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Everyone on the Web loves a good rumor -- and no one, perhaps, more than the devout Mac fans who religiously visit Apple gossip-and-news sites like MacOSRumors, AppleInsider and Apple Recon. So when AppleInsider posted a detailed rumor Tuesday that Disney was going to buy Apple and Pixar in a $12 billion dollar stock swap, with Steve Jobs at the helm of the whole shebang as of June 7, 1999, Apple fans immediately went wild speculating how this would affect their beloved company.
Never mind that AppleInsider reported it as a rumor; at least one person on the AppleInsider message board said he was rushing out to buy stock in both companies. (Despite rampant rumors online, neither Apple, Disney nor Pixar saw major stock value fluctuations Tuesday.) At Slashdot, geeks mulled over Jobs' CEO-worthy qualities, evoked memories of Atari's time in the Warner Brothers fold and swapped jokes about the upcoming iMick -- to the tune of over 100 posts in just a few hours.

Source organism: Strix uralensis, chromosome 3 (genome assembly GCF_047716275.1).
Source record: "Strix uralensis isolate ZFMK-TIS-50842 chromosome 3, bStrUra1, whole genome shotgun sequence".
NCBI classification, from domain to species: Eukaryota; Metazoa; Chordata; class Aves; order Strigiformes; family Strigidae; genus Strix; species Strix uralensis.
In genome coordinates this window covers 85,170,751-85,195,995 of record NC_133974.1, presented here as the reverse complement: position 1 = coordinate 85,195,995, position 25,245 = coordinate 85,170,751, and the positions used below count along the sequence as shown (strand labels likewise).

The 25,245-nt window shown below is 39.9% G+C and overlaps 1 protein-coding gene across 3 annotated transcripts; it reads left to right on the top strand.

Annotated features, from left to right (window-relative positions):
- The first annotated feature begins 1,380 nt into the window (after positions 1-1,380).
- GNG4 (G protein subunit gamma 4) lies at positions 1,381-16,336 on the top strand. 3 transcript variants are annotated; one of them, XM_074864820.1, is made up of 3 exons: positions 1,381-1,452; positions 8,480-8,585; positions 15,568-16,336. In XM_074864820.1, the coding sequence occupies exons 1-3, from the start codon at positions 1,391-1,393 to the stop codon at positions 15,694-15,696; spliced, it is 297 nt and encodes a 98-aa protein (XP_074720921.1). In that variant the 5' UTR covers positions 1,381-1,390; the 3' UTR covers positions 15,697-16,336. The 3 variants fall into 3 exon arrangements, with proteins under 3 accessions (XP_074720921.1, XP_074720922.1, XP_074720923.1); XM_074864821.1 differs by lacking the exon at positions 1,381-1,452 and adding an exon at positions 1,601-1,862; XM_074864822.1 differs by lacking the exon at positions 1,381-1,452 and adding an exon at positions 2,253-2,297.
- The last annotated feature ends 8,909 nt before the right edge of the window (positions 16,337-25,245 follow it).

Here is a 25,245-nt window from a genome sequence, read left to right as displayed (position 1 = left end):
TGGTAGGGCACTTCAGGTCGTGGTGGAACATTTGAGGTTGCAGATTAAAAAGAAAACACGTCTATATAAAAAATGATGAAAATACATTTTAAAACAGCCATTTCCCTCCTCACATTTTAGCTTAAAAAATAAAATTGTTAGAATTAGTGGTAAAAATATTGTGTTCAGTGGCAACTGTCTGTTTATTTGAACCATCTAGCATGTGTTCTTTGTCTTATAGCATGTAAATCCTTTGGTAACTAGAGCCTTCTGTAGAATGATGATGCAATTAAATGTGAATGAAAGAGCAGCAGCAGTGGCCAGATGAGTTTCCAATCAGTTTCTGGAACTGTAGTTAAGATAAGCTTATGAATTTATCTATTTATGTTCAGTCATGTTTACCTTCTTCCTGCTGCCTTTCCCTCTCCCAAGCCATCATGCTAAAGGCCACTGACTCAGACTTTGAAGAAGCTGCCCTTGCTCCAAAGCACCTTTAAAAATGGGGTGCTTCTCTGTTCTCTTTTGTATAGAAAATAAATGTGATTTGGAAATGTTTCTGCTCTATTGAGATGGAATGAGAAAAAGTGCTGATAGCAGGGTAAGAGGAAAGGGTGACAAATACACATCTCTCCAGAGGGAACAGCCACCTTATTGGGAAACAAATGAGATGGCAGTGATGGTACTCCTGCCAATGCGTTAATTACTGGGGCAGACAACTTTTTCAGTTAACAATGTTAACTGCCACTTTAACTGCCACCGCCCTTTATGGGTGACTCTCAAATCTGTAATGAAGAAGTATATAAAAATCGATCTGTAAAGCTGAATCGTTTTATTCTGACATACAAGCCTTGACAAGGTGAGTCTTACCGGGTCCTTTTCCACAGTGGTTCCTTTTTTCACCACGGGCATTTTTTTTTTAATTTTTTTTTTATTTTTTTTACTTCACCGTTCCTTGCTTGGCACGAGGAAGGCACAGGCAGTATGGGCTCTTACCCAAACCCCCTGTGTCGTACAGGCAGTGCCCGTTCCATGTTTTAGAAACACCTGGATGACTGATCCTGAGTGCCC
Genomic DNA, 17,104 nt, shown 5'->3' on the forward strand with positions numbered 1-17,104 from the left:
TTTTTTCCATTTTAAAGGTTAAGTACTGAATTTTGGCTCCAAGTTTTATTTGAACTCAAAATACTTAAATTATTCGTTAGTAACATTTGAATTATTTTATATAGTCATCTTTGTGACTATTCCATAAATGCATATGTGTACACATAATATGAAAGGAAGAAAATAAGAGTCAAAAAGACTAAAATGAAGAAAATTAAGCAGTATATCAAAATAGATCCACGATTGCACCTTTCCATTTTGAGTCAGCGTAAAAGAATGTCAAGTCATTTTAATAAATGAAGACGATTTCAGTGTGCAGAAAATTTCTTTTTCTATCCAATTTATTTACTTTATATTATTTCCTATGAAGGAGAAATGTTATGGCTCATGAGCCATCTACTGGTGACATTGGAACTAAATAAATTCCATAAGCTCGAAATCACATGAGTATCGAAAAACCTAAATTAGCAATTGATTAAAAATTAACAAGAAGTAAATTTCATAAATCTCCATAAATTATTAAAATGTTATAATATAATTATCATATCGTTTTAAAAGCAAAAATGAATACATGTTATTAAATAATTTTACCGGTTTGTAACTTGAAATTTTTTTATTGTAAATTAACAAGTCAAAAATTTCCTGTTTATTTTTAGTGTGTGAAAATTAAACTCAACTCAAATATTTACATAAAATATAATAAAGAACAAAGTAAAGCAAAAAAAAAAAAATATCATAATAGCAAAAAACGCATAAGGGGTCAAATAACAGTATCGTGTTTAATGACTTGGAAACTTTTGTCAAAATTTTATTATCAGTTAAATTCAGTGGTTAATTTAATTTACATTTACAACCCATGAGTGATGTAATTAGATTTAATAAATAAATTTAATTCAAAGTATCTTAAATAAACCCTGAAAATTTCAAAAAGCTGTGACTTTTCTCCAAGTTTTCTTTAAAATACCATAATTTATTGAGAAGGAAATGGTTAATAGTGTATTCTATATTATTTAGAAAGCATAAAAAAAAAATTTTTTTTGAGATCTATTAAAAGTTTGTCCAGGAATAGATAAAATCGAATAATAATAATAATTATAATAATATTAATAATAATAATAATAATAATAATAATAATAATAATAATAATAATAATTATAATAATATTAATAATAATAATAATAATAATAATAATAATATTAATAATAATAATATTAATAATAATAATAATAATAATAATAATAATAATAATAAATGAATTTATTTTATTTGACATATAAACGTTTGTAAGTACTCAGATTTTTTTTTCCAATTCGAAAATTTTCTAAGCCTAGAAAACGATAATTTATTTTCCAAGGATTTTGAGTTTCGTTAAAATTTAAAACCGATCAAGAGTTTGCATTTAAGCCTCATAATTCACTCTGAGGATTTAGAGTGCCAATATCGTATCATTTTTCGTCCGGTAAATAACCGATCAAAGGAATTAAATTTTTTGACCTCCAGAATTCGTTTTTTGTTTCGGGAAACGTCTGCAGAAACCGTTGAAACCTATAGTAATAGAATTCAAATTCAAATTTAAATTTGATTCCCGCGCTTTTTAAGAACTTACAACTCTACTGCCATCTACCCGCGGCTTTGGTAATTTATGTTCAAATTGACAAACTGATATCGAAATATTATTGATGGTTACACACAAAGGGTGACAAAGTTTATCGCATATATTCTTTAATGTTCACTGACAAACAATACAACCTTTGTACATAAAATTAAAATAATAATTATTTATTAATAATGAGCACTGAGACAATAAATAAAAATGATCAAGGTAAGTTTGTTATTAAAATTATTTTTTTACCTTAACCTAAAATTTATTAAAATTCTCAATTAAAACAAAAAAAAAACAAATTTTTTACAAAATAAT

But, as it turns out, the Disney-Apple buyout rumors are old news in the Apple gossip industry. Apple Recon, another gossip-news site, immediately posted its own sarcastic response: "AppleInsider is reporting on a rumor that had been shopped around to us for months ... The fact that we didn't comment on the rumors, report their existence or even reply to those who promulgated the 'Disney+Apple+Pixar & Steve Jobs as CEO' rumors should be telling." (MacOSRumors, the most celebrated of the Apple fan sites, didn't even give a nod to the hot gossip.)
AppleInsider admits that "rumors of an Apple-Disney partnership have circulated the Web for as long as we've been publishing," but the site's staff felt it had received enough "insider" confirmation to justify printing the rumors. The odds certainly seem long -- Steve Jobs as Mr. Mickey? Disney as a purveyor of computers? -- but envisioning such combos is amusing enough. And, after all, isn't that what gossip is all about?
-- Janelle Brown